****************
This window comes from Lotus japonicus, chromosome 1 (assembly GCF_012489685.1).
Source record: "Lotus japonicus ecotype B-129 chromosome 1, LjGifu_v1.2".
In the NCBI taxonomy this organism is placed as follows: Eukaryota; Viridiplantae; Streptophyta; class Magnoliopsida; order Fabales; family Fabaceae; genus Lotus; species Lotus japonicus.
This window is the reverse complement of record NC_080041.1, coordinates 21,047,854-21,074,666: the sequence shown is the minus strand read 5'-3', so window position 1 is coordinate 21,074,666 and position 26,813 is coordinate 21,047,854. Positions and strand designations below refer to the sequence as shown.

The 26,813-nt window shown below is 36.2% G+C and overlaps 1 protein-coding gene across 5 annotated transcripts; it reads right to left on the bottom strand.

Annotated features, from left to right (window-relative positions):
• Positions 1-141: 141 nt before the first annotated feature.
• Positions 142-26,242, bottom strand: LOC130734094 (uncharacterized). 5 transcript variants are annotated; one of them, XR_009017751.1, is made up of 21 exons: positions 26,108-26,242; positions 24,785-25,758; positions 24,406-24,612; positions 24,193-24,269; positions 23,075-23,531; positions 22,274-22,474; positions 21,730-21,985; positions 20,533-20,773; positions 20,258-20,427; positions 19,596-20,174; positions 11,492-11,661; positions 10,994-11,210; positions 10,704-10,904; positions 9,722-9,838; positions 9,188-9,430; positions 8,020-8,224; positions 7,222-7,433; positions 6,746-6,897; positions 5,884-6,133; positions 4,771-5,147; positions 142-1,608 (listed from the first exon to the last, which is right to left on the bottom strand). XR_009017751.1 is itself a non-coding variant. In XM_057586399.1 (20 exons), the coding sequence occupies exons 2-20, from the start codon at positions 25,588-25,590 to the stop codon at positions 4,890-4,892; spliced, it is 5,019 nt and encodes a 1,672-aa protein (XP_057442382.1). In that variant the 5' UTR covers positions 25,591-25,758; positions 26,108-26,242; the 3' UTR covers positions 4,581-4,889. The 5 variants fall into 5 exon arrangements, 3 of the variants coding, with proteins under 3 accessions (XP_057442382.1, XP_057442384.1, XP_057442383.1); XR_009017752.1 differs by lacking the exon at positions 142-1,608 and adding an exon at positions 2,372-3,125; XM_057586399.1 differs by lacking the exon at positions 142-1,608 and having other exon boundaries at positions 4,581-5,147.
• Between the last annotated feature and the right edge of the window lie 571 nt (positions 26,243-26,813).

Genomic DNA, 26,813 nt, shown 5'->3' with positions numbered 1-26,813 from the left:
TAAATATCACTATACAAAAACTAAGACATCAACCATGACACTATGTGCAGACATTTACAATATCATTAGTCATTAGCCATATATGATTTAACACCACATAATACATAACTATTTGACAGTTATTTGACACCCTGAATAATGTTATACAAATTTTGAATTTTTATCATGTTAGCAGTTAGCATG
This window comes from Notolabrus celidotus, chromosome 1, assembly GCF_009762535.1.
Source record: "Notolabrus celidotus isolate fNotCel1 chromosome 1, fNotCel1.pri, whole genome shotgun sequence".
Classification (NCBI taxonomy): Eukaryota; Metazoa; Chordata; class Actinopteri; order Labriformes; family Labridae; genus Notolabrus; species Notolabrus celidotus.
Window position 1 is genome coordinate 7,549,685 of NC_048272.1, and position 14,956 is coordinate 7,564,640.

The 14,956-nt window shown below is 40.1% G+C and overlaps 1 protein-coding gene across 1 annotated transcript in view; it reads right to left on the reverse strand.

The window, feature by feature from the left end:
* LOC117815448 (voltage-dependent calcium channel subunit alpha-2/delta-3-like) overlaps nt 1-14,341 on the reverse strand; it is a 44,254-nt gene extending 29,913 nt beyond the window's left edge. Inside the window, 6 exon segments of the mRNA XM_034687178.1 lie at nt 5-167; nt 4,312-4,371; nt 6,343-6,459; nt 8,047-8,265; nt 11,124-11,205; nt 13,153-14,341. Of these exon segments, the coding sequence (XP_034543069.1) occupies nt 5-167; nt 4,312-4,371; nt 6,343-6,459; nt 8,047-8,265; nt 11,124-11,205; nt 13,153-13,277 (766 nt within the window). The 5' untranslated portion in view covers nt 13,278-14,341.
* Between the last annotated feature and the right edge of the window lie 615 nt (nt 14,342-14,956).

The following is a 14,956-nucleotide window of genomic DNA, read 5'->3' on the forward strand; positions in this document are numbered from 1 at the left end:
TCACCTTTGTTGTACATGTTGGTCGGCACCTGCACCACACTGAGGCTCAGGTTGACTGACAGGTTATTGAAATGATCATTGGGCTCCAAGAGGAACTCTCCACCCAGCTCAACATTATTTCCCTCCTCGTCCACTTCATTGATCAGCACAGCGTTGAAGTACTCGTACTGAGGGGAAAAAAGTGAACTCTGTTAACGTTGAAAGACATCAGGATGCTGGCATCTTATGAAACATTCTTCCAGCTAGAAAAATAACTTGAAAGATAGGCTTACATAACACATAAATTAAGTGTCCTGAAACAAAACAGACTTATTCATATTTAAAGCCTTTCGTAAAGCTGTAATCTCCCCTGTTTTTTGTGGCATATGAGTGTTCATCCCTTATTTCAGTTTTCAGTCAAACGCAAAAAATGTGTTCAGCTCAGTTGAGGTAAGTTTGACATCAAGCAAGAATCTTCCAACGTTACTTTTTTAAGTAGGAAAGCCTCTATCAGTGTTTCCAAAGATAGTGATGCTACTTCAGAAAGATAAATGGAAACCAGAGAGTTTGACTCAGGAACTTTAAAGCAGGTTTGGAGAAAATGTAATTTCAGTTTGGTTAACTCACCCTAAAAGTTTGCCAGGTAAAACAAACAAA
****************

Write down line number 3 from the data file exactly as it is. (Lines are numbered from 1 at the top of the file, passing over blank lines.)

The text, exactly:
In the NCBI taxonomy this organism is placed as follows: Eukaryota; Viridiplantae; Streptophyta; class Magnoliopsida; order Fabales; family Fabaceae; genus Lotus; species Lotus japonicus.